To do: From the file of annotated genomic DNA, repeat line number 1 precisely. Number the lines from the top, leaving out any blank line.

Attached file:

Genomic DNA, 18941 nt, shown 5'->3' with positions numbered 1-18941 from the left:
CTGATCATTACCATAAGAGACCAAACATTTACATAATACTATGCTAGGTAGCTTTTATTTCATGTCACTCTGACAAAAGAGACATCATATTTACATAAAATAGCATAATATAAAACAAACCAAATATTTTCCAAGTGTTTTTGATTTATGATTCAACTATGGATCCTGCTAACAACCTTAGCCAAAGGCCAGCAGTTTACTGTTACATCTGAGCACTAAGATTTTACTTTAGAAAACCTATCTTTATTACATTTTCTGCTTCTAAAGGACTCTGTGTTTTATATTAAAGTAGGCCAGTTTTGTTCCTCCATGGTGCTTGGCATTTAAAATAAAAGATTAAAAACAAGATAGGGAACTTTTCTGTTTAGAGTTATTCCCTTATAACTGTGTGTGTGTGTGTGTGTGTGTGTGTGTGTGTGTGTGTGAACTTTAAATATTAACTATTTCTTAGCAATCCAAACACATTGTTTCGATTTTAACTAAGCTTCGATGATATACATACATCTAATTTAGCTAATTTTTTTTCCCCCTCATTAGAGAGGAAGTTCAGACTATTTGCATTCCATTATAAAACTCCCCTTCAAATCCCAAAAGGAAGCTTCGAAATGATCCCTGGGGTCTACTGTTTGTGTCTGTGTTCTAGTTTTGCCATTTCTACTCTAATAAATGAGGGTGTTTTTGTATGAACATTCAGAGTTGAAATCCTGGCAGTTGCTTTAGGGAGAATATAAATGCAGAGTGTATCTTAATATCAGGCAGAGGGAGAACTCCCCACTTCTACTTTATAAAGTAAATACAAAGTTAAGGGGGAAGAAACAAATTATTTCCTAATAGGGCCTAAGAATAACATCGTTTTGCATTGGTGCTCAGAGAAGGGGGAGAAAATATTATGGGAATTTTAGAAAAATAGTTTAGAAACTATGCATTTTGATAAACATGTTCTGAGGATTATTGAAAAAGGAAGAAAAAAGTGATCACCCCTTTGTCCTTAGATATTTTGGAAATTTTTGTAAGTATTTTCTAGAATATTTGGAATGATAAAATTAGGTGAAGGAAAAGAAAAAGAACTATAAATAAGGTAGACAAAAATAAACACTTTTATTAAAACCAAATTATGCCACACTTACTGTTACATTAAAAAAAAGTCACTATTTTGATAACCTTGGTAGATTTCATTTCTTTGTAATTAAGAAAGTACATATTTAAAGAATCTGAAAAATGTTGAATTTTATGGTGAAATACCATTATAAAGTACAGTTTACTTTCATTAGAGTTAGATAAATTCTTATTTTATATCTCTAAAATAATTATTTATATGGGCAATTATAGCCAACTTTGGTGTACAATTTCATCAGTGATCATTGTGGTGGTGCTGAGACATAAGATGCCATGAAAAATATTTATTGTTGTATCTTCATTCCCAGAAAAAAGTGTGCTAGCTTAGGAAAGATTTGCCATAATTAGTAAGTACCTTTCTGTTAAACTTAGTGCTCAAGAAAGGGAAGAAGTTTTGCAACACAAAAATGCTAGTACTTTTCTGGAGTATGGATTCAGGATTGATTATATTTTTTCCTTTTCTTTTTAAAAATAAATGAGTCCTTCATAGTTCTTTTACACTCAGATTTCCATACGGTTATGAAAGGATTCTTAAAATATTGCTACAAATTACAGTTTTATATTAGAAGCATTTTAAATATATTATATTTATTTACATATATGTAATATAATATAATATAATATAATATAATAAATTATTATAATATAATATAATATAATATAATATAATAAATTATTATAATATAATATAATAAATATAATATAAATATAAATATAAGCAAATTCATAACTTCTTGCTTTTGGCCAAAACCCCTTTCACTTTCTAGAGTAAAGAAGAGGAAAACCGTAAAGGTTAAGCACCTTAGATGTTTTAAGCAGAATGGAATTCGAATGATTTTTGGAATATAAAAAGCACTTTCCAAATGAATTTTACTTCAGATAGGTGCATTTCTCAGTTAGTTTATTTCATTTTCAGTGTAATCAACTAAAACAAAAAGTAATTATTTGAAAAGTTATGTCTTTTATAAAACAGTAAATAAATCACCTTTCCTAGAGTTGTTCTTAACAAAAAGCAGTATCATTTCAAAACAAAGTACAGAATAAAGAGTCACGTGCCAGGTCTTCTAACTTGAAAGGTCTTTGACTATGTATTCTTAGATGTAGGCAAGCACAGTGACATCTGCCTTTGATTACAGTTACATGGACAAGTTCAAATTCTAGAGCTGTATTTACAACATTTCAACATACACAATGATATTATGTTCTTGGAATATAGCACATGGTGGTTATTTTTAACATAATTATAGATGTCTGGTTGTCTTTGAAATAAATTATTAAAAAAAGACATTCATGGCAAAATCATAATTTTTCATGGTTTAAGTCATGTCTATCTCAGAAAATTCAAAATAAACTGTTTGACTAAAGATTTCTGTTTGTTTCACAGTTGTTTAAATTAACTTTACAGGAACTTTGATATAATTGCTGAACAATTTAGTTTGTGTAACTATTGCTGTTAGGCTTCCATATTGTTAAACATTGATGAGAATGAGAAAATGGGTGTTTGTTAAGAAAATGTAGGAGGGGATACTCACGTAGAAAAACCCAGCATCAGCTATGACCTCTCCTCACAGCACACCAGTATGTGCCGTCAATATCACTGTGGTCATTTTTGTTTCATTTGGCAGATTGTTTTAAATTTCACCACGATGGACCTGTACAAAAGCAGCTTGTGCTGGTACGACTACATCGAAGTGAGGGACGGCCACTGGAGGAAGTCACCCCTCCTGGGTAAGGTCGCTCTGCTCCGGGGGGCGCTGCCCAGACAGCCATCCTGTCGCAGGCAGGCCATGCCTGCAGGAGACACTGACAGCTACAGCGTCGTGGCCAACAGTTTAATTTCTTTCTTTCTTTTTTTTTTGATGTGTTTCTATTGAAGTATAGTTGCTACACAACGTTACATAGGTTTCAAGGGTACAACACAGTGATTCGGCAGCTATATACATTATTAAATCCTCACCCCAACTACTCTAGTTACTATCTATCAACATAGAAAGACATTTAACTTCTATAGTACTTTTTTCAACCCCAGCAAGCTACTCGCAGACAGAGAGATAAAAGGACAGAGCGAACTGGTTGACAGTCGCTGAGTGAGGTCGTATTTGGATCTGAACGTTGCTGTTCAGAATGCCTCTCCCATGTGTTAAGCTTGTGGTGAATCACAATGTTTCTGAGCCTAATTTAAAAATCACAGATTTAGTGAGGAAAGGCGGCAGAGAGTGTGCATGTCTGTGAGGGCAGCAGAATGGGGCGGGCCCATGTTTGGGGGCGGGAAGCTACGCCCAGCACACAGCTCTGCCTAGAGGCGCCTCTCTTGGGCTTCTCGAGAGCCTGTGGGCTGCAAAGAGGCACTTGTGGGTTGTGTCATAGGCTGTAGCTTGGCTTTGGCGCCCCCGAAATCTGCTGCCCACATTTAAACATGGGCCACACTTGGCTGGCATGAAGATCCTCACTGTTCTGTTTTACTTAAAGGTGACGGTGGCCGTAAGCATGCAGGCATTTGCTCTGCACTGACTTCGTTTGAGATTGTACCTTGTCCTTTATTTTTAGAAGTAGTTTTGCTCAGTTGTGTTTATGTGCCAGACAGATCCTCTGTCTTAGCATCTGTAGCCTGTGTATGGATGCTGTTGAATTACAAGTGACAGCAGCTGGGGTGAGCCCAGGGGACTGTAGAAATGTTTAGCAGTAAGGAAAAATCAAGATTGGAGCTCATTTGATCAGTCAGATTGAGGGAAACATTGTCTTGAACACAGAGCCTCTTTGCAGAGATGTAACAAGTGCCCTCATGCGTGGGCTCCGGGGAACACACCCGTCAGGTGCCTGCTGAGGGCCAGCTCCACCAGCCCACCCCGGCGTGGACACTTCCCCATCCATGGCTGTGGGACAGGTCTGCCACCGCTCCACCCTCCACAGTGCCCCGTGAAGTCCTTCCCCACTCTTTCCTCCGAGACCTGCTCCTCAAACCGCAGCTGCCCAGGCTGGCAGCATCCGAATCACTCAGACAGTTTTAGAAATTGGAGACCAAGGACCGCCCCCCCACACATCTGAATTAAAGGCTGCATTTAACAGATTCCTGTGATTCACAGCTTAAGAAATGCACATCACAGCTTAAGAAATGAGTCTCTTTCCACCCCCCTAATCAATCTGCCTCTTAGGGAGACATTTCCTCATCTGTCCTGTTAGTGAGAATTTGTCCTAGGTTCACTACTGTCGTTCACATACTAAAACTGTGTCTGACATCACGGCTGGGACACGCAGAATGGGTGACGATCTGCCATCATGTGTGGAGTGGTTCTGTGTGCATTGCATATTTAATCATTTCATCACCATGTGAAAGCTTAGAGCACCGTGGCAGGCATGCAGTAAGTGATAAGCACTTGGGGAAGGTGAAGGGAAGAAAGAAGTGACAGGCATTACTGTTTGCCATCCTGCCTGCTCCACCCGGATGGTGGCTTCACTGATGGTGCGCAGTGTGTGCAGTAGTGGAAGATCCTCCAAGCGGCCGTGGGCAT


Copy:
Genomic DNA, 18941 nt, shown 5'->3' with positions numbered 1-18941 from the left: